Peter Stevens, over at
Scrum Breakfast has an interview up with Mary Poppendieck on Lean, Scrum, Kanban and Leadership. The part of the interview that caught my attention was a question on the relationship between Scrum, Kanban, and Lean in general.
I like Mary’s response a lot, where she basically states that Scrum and Kanban each have their own strengths, and each is suited for their own specific set of circumstances.
Scrum is basically a method of accomplishing work through cadenced iterations. Kanban is a method of accomplishing work through limiting work-in-process and managing flow. I have found that some work especially creative work is more effectively managed with iterations, while other work especially naturally sequential work is more naturally managed with Kanban. — Mary Poppendieck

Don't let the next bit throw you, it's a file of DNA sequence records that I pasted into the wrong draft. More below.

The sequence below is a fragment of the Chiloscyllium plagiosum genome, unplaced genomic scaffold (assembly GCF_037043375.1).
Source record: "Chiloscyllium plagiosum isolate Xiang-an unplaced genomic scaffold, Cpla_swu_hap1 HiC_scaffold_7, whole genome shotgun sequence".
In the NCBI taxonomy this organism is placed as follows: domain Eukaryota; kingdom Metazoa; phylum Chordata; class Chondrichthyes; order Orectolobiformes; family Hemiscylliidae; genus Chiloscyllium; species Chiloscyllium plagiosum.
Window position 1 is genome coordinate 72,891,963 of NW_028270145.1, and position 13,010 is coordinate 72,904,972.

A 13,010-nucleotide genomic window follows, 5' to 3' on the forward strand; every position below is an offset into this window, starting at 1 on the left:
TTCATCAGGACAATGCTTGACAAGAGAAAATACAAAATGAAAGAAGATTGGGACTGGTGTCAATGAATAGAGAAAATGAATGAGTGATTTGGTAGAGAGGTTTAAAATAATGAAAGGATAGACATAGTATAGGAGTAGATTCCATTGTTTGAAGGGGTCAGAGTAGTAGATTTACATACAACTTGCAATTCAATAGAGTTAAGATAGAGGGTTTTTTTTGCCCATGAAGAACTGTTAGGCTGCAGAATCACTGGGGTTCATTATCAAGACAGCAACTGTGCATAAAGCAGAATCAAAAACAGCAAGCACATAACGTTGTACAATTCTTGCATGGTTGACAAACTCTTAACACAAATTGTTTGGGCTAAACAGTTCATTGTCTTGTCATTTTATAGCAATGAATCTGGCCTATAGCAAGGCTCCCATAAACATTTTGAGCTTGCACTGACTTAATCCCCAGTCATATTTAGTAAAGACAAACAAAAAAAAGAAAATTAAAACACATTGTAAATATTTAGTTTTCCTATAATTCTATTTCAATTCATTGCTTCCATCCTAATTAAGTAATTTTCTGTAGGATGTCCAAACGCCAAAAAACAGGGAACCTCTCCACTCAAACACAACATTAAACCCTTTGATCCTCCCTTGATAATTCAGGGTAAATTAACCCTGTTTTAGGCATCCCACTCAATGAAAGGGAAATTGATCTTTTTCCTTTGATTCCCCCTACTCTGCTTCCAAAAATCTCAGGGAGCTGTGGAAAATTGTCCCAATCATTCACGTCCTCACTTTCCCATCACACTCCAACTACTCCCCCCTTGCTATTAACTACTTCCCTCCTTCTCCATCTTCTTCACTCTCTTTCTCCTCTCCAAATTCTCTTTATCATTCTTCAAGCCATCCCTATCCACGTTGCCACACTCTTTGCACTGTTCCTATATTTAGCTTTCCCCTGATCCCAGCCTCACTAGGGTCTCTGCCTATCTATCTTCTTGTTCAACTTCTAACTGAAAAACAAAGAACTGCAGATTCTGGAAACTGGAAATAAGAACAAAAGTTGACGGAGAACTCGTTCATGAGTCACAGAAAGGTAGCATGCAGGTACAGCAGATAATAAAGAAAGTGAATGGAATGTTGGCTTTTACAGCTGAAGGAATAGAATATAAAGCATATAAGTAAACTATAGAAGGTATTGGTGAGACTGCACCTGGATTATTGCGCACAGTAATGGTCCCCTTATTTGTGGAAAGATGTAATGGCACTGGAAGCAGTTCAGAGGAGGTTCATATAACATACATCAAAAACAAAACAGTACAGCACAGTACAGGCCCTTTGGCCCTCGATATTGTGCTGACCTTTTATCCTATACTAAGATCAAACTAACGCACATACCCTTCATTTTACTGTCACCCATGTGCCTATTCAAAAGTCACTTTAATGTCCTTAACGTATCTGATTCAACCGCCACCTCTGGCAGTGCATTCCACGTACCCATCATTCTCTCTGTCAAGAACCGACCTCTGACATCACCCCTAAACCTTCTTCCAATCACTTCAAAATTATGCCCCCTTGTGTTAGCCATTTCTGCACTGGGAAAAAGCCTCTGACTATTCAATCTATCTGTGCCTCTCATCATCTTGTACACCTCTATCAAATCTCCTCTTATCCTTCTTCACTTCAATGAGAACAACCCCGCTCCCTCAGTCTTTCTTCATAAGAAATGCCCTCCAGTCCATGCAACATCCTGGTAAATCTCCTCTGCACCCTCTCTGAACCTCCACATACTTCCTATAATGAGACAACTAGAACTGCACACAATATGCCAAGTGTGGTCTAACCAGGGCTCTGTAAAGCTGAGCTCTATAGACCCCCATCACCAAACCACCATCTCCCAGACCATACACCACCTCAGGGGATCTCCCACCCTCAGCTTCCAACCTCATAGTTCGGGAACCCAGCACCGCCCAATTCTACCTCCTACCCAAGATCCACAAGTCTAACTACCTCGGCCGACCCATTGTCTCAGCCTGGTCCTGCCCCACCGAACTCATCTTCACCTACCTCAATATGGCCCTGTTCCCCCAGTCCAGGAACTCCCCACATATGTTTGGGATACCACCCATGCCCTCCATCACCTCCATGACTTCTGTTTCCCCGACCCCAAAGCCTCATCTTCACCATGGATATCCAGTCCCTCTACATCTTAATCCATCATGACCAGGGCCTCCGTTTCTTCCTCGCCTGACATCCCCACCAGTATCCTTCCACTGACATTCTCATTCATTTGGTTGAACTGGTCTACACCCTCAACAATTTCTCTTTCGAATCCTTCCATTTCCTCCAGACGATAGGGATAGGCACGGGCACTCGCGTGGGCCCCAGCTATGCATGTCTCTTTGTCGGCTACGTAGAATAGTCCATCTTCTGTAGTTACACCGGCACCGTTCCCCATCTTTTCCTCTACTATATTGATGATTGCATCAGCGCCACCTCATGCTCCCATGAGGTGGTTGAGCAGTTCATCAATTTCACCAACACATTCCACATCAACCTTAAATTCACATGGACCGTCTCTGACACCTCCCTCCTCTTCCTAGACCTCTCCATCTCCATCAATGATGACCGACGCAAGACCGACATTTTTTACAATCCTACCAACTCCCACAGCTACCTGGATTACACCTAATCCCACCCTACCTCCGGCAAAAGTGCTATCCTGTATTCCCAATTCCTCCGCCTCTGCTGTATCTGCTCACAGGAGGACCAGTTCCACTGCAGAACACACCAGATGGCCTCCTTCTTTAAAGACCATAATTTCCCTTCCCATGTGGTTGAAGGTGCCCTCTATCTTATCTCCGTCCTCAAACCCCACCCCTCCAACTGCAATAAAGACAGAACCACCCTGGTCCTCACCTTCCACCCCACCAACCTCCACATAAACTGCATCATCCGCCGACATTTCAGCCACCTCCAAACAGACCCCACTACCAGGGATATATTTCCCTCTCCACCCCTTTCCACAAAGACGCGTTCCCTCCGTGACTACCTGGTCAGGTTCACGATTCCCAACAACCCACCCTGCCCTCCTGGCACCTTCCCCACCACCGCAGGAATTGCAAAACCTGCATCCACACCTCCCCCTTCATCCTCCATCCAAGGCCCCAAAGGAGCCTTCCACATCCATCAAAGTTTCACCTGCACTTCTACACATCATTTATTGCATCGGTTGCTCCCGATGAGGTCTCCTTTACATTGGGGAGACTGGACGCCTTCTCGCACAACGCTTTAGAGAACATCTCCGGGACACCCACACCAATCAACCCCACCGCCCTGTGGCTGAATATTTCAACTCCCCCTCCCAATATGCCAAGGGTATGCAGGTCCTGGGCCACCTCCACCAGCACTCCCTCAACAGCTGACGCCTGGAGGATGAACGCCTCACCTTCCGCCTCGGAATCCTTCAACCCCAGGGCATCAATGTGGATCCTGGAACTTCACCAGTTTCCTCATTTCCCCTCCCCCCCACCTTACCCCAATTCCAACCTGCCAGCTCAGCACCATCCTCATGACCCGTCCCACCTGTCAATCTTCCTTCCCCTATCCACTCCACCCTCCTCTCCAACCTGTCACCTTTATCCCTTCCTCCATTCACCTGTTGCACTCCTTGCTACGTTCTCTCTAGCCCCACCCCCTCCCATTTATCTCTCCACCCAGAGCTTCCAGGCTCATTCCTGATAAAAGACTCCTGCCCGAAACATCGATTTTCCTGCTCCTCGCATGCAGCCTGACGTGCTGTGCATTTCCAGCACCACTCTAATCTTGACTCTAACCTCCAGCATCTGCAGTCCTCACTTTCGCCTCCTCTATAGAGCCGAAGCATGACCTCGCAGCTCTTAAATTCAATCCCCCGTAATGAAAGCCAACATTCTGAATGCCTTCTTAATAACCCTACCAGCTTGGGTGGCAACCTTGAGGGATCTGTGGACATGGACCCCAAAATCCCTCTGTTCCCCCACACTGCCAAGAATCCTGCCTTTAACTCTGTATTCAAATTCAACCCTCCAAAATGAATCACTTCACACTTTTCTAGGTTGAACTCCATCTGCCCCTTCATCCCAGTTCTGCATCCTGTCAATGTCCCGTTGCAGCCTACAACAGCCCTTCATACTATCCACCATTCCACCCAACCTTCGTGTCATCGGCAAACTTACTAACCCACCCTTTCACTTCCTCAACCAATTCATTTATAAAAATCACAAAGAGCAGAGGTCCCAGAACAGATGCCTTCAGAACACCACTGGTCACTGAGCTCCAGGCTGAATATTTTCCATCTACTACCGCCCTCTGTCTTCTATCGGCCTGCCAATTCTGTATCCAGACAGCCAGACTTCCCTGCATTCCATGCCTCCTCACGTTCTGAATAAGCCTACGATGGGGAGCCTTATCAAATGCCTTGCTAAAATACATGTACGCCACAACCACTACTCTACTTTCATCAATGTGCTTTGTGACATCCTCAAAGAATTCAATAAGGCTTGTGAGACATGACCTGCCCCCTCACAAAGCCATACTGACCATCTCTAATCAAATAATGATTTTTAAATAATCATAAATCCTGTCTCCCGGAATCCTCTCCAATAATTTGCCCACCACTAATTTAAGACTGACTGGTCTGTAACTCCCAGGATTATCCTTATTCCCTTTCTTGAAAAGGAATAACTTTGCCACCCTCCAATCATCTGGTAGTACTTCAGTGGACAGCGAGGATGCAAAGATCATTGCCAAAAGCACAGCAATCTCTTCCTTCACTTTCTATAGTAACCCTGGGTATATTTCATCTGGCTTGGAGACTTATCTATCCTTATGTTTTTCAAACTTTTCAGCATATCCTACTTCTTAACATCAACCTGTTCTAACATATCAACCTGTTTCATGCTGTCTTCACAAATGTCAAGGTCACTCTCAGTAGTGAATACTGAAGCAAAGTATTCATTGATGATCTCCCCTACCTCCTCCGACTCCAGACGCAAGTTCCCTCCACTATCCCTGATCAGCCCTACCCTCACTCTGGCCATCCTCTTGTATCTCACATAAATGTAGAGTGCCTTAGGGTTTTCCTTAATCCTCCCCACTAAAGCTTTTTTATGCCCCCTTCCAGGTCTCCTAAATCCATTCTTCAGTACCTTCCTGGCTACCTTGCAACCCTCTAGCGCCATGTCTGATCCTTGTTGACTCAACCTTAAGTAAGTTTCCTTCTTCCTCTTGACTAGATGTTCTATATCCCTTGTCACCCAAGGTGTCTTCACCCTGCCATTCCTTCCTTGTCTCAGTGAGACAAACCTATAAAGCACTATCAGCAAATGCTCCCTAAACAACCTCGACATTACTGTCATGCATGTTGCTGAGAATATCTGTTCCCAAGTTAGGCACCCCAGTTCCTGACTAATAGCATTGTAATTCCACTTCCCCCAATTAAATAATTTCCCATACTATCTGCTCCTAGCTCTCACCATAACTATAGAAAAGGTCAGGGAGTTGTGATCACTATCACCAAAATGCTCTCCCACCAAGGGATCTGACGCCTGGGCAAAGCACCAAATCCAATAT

She also stresses that, whether you choose to use Scrum or Kanban, the point is that you keep improving on your way of working, so:
Lean would have every company view these techniques as starting points that are constantly improved, so after a few years, Scrum and Kanban should evolve and change to something quite different than their starting point. — Mary Poppendieck
This suits the way that I view these things very well. Use the tools most suited for the situation, and see where it leads you.
Of course, the best way to choose is to try each, and measure results. Which brings us to another question: what and how do we measure? At the moment, I’m leaning towards flow (time for work to flow through the system), and Henrik Kniberg’s Happiness index. Getting that last one adopted anywhere is going to be an interesting challenge, though…